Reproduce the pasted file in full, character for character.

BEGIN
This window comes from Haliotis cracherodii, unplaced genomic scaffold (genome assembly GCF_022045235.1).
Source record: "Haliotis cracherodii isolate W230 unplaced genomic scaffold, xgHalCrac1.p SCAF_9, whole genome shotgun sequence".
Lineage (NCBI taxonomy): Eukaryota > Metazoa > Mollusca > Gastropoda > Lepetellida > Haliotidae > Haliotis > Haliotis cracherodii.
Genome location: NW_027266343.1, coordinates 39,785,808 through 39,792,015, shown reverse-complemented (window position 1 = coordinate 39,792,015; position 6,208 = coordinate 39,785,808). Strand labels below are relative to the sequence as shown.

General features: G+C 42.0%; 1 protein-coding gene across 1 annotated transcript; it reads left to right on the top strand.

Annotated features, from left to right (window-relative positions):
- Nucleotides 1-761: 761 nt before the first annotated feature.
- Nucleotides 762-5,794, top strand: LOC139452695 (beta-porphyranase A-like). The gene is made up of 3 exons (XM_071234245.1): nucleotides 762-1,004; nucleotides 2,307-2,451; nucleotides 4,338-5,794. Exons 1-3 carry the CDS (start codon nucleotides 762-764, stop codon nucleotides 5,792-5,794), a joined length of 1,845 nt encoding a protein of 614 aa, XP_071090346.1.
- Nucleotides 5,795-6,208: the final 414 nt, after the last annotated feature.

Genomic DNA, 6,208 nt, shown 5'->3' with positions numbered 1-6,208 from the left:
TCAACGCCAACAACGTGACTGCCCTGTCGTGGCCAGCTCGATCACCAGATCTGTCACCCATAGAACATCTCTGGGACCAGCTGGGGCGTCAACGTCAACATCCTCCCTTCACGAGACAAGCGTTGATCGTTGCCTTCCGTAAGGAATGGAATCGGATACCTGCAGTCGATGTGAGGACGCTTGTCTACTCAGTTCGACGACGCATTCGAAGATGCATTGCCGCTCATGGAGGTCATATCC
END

This window comes from Haliotis cracherodii, unplaced genomic scaffold (genome assembly GCF_022045235.1).
Source record: "Haliotis cracherodii isolate W230 unplaced genomic scaffold, xgHalCrac1.p SCAF_9, whole genome shotgun sequence".
Lineage (NCBI taxonomy): Eukaryota > Metazoa > Mollusca > Gastropoda > Lepetellida > Haliotidae > Haliotis > Haliotis cracherodii.
Genome location: NW_027266343.1, coordinates 39,785,808 through 39,792,015, shown reverse-complemented (window position 1 = coordinate 39,792,015; position 6,208 = coordinate 39,785,808). Strand labels below are relative to the sequence as shown.

General features: G+C 42.0%; 1 protein-coding gene across 1 annotated transcript; it reads left to right on the top strand.

Annotated features, from left to right (window-relative positions):
- Nucleotides 1-761: 761 nt before the first annotated feature.
- Nucleotides 762-5,794, top strand: LOC139452695 (beta-porphyranase A-like). The gene is made up of 3 exons (XM_071234245.1): nucleotides 762-1,004; nucleotides 2,307-2,451; nucleotides 4,338-5,794. Exons 1-3 carry the CDS (start codon nucleotides 762-764, stop codon nucleotides 5,792-5,794), a joined length of 1,845 nt encoding a protein of 614 aa, XP_071090346.1.
- Nucleotides 5,795-6,208: the final 414 nt, after the last annotated feature.

Genomic DNA, 6,208 nt, shown 5'->3' with positions numbered 1-6,208 from the left:
TCAACGCCAACAACGTGACTGCCCTGTCGTGGCCAGCTCGATCACCAGATCTGTCACCCATAGAACATCTCTGGGACCAGCTGGGGCGTCAACGTCAACATCCTCCCTTCACGAGACAAGCGTTGATCGTTGCCTTCCGTAAGGAATGGAATCGGATACCTGCAGTCGATGTGAGGACGCTTGTCTACTCAGTTCGACGACGCATTCGAAGATGCATTGCCGCTCATGGAGGTCATATCC